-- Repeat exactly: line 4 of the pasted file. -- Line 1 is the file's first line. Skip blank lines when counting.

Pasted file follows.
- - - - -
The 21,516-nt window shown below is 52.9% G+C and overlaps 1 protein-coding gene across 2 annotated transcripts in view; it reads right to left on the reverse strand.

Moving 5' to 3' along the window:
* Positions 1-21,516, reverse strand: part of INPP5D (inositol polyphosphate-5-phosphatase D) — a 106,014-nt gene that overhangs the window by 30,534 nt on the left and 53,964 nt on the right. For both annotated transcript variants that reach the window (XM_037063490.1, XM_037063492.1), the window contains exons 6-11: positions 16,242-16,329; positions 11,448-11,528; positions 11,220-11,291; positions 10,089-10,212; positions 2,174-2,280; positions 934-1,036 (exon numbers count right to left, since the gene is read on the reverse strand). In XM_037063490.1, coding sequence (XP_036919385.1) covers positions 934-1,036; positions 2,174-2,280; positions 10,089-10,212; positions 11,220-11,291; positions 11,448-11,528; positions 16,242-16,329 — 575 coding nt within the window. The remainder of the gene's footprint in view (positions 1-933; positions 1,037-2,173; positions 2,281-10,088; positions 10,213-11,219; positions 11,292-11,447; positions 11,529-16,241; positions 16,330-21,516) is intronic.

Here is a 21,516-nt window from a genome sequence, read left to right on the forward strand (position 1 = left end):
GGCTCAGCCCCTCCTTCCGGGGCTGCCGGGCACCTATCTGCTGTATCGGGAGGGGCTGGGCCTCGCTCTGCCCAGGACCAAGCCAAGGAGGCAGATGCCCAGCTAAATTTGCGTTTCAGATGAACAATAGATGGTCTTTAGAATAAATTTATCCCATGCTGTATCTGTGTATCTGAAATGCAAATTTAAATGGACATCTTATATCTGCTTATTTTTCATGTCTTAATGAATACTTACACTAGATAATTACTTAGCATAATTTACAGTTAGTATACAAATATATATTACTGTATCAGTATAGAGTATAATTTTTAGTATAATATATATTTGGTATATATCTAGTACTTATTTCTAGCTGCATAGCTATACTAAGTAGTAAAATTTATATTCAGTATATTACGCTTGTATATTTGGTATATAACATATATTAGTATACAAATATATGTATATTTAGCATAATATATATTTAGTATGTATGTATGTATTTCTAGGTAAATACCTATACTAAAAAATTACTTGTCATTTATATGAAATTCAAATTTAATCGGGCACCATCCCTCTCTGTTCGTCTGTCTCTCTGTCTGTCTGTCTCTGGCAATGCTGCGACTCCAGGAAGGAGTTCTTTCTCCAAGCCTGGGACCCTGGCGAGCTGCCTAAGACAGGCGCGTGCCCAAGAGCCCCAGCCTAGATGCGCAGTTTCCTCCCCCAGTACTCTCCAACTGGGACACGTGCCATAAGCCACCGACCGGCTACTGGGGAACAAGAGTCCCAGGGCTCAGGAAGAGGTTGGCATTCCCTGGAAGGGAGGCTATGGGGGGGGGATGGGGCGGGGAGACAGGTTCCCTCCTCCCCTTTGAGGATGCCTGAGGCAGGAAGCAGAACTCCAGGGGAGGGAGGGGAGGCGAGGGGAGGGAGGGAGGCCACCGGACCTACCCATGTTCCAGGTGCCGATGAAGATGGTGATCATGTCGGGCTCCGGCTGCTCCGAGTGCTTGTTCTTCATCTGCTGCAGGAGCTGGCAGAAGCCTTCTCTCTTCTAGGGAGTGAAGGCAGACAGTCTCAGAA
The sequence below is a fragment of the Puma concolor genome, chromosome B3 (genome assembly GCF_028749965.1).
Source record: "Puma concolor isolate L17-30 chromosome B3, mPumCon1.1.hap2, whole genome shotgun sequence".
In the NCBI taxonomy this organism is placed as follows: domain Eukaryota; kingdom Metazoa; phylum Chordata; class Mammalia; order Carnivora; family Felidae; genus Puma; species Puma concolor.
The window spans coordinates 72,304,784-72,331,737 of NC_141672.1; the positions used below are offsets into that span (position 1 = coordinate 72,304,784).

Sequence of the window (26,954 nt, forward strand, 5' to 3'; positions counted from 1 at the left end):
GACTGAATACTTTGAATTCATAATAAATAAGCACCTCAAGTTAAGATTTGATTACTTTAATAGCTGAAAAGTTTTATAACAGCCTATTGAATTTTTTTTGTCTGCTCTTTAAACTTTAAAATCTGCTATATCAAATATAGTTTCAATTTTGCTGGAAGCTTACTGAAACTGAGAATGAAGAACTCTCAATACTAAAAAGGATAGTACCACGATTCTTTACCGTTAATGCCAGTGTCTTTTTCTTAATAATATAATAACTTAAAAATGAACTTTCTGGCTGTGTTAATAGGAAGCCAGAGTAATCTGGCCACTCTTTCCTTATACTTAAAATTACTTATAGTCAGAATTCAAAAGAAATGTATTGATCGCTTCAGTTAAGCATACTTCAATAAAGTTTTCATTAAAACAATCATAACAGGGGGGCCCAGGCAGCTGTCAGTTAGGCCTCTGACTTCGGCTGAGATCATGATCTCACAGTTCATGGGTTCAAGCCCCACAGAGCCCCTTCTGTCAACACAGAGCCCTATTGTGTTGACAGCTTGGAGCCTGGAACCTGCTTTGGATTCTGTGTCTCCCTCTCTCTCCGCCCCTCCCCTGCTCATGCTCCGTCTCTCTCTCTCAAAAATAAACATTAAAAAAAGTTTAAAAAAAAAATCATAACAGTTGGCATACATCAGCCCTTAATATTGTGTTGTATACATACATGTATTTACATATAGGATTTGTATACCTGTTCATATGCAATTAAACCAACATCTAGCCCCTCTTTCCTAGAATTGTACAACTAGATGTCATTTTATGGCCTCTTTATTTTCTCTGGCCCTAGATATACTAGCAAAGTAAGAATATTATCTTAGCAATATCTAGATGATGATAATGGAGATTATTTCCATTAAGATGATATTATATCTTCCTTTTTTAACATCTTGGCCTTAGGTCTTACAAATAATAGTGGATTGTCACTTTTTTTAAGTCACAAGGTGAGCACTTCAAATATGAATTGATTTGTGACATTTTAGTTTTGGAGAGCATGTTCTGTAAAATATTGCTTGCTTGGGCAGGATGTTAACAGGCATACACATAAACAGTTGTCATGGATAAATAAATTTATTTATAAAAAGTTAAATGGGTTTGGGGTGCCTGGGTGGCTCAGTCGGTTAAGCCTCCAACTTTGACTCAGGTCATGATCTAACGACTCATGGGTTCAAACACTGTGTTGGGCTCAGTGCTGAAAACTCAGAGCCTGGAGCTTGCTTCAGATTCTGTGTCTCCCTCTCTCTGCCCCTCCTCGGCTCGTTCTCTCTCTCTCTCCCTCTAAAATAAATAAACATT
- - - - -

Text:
Here is a 21,516-nt window from a genome sequence, read left to right on the forward strand (position 1 = left end):